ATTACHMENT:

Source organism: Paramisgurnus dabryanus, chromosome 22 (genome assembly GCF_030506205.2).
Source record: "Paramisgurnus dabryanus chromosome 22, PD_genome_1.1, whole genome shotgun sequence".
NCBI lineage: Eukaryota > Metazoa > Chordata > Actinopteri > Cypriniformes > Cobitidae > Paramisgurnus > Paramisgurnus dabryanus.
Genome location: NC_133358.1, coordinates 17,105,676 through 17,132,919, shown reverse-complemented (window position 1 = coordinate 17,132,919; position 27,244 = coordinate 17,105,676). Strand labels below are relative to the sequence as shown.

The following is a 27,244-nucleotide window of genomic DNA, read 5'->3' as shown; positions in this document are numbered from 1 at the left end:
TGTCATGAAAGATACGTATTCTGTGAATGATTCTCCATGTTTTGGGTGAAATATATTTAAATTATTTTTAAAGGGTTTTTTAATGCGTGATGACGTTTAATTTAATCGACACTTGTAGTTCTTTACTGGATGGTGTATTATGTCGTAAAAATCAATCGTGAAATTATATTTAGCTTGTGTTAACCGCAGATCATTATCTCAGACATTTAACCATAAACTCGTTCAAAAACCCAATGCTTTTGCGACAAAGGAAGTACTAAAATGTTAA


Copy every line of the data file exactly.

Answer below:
Source organism: Paramisgurnus dabryanus, chromosome 22 (genome assembly GCF_030506205.2).
Source record: "Paramisgurnus dabryanus chromosome 22, PD_genome_1.1, whole genome shotgun sequence".
NCBI lineage: Eukaryota > Metazoa > Chordata > Actinopteri > Cypriniformes > Cobitidae > Paramisgurnus > Paramisgurnus dabryanus.
Genome location: NC_133358.1, coordinates 17,105,676 through 17,132,919, shown reverse-complemented (window position 1 = coordinate 17,132,919; position 27,244 = coordinate 17,105,676). Strand labels below are relative to the sequence as shown.

The following is a 27,244-nucleotide window of genomic DNA, read 5'->3' as shown; positions in this document are numbered from 1 at the left end:
TGTCATGAAAGATACGTATTCTGTGAATGATTCTCCATGTTTTGGGTGAAATATATTTAAATTATTTTTAAAGGGTTTTTTAATGCGTGATGACGTTTAATTTAATCGACACTTGTAGTTCTTTACTGGATGGTGTATTATGTCGTAAAAATCAATCGTGAAATTATATTTAGCTTGTGTTAACCGCAGATCATTATCTCAGACATTTAACCATAAACTCGTTCAAAAACCCAATGCTTTTGCGACAAAGGAAGTACTAAAATGTTAA